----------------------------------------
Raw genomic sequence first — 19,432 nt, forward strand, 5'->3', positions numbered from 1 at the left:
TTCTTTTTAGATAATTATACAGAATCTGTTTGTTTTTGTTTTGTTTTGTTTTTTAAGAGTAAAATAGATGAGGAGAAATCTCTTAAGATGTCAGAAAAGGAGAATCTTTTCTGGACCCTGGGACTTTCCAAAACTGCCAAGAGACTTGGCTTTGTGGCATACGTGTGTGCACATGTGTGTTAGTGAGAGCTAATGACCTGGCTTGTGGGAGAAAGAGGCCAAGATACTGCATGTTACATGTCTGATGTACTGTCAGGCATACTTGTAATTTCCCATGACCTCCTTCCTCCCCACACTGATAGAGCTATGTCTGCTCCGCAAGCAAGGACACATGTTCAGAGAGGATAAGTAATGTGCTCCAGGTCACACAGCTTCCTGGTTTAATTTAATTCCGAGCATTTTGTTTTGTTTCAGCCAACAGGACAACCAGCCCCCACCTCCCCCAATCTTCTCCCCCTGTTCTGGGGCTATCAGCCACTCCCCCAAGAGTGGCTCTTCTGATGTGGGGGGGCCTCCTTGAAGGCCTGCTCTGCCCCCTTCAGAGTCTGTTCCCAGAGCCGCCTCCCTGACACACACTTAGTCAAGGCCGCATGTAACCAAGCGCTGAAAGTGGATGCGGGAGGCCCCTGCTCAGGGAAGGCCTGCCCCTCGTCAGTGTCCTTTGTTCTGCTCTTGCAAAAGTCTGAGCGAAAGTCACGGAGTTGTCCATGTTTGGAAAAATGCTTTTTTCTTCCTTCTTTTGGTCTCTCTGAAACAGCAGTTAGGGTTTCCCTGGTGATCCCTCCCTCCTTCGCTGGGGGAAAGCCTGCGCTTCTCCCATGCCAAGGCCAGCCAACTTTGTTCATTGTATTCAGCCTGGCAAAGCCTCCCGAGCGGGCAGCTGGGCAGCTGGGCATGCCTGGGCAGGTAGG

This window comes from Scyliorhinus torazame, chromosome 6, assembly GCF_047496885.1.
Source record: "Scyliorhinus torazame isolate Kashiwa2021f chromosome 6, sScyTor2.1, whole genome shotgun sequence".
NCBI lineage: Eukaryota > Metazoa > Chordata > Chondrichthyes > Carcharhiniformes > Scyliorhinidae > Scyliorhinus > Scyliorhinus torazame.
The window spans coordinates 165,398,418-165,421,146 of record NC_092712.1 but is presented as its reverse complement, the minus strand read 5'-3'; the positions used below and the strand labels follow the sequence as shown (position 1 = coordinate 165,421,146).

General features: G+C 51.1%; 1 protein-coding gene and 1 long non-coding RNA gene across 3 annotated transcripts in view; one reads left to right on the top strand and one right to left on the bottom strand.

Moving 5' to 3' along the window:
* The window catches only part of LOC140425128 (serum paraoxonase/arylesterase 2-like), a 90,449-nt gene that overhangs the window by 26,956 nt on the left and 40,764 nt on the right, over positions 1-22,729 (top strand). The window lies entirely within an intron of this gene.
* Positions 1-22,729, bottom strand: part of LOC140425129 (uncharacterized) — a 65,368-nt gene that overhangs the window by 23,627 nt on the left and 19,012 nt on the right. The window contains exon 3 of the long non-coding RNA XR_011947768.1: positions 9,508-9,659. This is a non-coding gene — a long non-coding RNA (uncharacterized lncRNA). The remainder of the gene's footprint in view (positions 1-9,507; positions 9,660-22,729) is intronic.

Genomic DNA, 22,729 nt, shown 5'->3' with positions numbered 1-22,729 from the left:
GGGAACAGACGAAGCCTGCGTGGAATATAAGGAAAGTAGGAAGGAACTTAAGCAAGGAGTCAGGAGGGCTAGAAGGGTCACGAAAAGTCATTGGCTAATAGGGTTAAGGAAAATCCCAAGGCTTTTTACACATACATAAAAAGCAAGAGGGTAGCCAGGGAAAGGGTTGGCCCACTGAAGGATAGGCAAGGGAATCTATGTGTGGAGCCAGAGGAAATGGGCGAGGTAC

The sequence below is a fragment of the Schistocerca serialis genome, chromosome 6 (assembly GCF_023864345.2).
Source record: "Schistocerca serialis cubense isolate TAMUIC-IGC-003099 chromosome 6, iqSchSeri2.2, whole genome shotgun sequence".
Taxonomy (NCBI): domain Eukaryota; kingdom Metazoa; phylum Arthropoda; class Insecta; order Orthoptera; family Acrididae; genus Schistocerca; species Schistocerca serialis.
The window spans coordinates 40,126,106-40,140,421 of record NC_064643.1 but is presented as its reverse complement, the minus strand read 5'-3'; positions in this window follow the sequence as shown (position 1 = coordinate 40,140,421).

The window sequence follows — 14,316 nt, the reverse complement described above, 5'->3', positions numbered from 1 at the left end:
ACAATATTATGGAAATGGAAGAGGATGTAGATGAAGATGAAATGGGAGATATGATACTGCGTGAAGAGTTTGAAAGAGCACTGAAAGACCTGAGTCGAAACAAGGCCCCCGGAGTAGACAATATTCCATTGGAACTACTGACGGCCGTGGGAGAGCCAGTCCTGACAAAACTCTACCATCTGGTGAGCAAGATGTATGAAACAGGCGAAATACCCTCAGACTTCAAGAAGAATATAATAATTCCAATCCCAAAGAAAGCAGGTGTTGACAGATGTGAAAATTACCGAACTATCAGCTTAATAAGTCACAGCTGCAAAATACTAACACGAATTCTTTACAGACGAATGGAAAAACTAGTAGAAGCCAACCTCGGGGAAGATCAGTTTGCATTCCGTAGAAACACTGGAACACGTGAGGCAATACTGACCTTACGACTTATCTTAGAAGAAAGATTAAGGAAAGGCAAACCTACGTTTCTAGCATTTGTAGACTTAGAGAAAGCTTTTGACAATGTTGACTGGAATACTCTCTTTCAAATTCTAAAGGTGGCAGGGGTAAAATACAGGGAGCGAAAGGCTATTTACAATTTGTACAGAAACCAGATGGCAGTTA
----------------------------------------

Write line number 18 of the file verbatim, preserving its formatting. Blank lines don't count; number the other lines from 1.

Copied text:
ACAATATTATGGAAATGGAAGAGGATGTAGATGAAGATGAAATGGGAGATATGATACTGCGTGAAGAGTTTGAAAGAGCACTGAAAGACCTGAGTCGAAACAAGGCCCCCGGAGTAGACAATATTCCATTGGAACTACTGACGGCCGTGGGAGAGCCAGTCCTGACAAAACTCTACCATCTGGTGAGCAAGATGTATGAAACAGGCGAAATACCCTCAGACTTCAAGAAGAATATAATAATTCCAATCCCAAAGAAAGCAGGTGTTGACAGATGTGAAAATTACCGAACTATCAGCTTAATAAGTCACAGCTGCAAAATACTAACACGAATTCTTTACAGACGAATGGAAAAACTAGTAGAAGCCAACCTCGGGGAAGATCAGTTTGCATTCCGTAGAAACACTGGAACACGTGAGGCAATACTGACCTTACGACTTATCTTAGAAGAAAGATTAAGGAAAGGCAAACCTACGTTTCTAGCATTTGTAGACTTAGAGAAAGCTTTTGACAATGTTGACTGGAATACTCTCTTTCAAATTCTAAAGGTGGCAGGGGTAAAATACAGGGAGCGAAAGGCTATTTACAATTTGTACAGAAACCAGATGGCAGTTA